On other issues, it is simply not the place to have those contentious fights on social policy or other types of policy that have nothing to do with funding the government, reducing spending, cutting the -- cutting spending and reducing the deficit.
So we -- without getting into specifics, because I don't want to negotiate it from here, it is very much the President's position that this is not the vehicle to have those debates. And it is certainly not appropriate, and the American people will not be happy to learn if this thing founders because of an insistence that something be inserted in the bill that is highly contentious and has nothing to do with the fiscal year 2011 funding of the government.
Q: Just to follow up on that, what -- is there any difference with the EPA riders in that sense? I mean, that's --
MR. CARNEY: Again, I'm not going to get into the specifics, Ryan.
Yes -- sorry.
Q: Jay, when you were -- in response to Ryan's question just now and then earlier you were talking about shooting spitballs, is that a characterization that you would talk about in terms of a segment of Congress exclusive to their attitude with regard to policy riders, or is that a generally cavalier or less-than-serious attitude toward the --
MR. CARNEY: I like the second part. (Laughter.) I just -- I meant as a general statement. I wasn't aiming that specifically at anyone, and in Washington there have been spitballs delivered from all sides.
But the point is, is that this is not a time -- if there ever is a time, this is certainly not one, where the public wants its leaders in Congress, in Washington or in the White House, for that matter, to engage in a lot of heated political partisan rhetoric. When the opportunity for compromise is there, we have shown and the leaders of Congress have shown a capacity to work together in a bipartisan way to compromise and get things done for the American people at a time that when doing that a lot of people would have predicted was impossible -- I'm talking about the lame duck session last year.
There is no reason, given what we know about what the elements of the various proposals are in terms of reducing the deficit and cutting spending in the fiscal year 2011 funding process that we cannot reach a compromise. Not 100 percent of what we want, not 100 percent of what Republicans want, Senate Democrats -- everybody is going to have to give. But there is ample room to find common ground.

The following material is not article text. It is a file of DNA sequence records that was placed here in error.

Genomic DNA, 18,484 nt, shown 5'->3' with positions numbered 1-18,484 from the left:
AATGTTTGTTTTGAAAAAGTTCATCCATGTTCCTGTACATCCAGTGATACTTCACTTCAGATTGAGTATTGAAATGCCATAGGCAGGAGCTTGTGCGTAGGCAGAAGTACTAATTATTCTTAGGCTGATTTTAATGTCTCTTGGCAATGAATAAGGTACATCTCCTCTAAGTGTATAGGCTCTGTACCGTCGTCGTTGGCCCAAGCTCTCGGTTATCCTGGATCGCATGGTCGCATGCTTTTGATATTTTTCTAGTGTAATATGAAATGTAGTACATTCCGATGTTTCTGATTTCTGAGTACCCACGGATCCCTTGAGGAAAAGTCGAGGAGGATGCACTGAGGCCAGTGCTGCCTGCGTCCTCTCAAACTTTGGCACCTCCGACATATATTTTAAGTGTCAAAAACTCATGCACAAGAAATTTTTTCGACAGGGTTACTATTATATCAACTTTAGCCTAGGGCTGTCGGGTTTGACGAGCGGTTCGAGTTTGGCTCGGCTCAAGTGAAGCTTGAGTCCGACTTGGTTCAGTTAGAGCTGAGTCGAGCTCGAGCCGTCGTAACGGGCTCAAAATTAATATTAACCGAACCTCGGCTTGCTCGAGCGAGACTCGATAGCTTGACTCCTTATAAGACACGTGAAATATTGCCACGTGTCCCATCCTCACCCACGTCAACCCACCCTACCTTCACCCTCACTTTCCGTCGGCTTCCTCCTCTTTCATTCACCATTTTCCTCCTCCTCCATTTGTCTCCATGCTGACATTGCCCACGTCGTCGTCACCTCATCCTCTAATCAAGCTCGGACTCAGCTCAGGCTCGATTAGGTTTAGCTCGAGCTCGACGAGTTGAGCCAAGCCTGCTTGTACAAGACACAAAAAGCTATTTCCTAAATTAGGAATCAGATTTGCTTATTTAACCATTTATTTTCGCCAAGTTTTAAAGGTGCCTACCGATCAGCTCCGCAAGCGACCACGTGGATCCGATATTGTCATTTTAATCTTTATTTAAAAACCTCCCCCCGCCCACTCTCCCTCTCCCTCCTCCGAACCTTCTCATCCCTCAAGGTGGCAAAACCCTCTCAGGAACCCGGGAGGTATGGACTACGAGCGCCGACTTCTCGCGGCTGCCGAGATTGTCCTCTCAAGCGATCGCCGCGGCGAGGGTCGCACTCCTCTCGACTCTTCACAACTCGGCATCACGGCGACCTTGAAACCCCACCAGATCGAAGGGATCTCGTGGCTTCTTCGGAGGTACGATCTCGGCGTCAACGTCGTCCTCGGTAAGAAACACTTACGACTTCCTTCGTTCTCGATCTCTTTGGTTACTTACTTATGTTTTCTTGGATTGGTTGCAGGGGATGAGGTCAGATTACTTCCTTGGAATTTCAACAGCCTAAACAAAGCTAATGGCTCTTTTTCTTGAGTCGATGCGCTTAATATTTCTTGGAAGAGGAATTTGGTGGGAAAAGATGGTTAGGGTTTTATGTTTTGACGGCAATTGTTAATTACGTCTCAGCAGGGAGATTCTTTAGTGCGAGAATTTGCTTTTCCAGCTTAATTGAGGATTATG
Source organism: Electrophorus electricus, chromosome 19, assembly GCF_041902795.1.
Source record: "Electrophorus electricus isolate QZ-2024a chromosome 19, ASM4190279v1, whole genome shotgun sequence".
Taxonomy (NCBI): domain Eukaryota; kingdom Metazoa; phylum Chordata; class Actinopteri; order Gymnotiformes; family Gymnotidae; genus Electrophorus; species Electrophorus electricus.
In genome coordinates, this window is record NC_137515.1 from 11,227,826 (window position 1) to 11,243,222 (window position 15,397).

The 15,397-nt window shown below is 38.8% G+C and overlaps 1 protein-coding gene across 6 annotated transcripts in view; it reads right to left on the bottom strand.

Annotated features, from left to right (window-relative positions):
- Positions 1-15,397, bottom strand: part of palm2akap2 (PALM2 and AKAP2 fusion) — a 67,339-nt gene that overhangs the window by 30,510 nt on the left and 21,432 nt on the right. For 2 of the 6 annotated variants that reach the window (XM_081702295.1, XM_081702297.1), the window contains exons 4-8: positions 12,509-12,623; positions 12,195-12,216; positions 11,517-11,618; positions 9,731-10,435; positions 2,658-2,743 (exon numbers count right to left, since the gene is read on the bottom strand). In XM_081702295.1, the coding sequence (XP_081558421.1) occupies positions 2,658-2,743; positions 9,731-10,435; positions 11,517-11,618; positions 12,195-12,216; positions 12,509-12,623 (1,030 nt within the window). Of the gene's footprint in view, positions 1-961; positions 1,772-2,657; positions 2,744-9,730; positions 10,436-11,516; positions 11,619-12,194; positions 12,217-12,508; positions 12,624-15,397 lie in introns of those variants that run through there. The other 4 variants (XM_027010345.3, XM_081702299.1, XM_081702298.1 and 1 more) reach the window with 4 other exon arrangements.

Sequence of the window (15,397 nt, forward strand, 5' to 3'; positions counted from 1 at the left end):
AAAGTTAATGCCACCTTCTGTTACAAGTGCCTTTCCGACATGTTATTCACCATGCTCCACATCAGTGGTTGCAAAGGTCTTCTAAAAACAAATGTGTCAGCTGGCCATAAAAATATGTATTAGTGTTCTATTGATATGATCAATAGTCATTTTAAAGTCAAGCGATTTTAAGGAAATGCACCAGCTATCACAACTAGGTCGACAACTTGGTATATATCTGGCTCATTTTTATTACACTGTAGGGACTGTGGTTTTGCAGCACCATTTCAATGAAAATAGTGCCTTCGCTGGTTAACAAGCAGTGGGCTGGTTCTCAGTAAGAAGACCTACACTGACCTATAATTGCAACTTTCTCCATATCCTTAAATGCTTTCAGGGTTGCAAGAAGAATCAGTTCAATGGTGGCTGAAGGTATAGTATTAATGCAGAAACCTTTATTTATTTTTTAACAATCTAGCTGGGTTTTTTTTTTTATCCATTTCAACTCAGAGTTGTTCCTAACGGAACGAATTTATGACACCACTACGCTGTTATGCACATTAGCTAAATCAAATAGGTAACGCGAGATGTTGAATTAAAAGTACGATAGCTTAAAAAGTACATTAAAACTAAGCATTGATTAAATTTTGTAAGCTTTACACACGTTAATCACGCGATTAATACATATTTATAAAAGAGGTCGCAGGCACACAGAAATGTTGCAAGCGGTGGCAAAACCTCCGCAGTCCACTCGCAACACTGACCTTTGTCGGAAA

Q: But you don't see that attitude coming from one area or another?
MR. CARNEY: Yes, we just think it's not a good approach in general, and I don't think -- we don't think it's good for the process, we don't think it's what the American people want to hear.
Q: Week ahead, Jay?
MR. CARNEY: I do have a week ahead. I'm going to read the week ahead and get out of here, if I could.
Q: Does this include filing with the FEC?
MR. CARNEY: On Monday, the President will --
Q: File with --
MR. CARNEY: Wait for it, Chip. On Monday, the President will attend meetings at the White House. (Laughter.)
On Tuesday, the President will welcome Israeli President Shimon Peres to the White House for a working lunch. The President looks forward to discussing with President Peres the full range of issues of common concern, including U.S.-Israeli security cooperation, recent developments across the Middle East, and the pursuit of peace between Israel and its neighbors.
On Wednesday, the President will --
Q: Coverage? (Laughter.)
MR. CARNEY: I don't have anything on coverage, but get back to me on that.
Q: Will it be a kosher option? (Laughter.)
MR. CARNEY: That was good. I like that. (Laughter.) .
On Wednesday, the President will -- I'm sorry, will travel to the Philadelphia -- (laughter) -- travel to the Philadelphia area to discuss his long-term plan to prevent -- or rather, to protect consumers against rising oil prices and decrease oil imports, as well as key components of his broader energy plan. You may have noticed that we are -- he is, rather, speaking quite a bit about this in these days and weeks.
The President will visit Gamesa -- I hope I'm pronouncing that right -- Gamesa Technology Corporation in Fairless Hills, where he will hold a town hall discussion with workers about building a 21st-century clean energy economy to win the future.
On Wednesday -- also Wednesday, the President will travel to New York, New York, to deliver remarks at the National Action Network's 20th anniversary and national convention.
We will have more details about Thursday and Friday's schedule, including -- well, who knows -- early next week.
Thanks very much.
Q: Just one on Japan?
MR. CARNEY: Yes, I'll take one on Japan.
Q: On Tuesday, the President spoke with Prime Minister Kan about just the continuing commitment in the long and short term. If maybe you could flesh out some of that long-term support? Has there been any discussions on whether that would include decontamination of soil or water?
MR. CARNEY: I don't have the specifics on that. I think maybe the Department of Energy might or the NRC. The commitment -- I mean, the longstanding commitment is embedded in the nature of the relationship with our very close ally. And we will do, as the President has said, everything we can and provide any assistance we can to help Japan in this incredibly difficult period.
Q: Can you comment, then, on the roughly 150 Marines or so that are either arriving or have arrived today to support with decontamination?
MR. CARNEY: I just don't have those details. If you want to check back with me later, I can help you get more information. But it is something that the President is briefed on every day and updated on the situation we have. As you know, Dr. John Holdren is the director of the Office of Science and Technology who is all over this all the time, and making sure the President is kept abreast of developments. And then, as you noted, he himself has engaged with the Prime Minister regularly on this.
Thanks a lot.
END 2:10 P.M. EDT
Jay Carney, Press Briefing by Press Secretary Jay Carney Online by Gerhard Peters and John T. Woolley, The American Presidency Project https://www.presidency.ucsb.edu/node/289749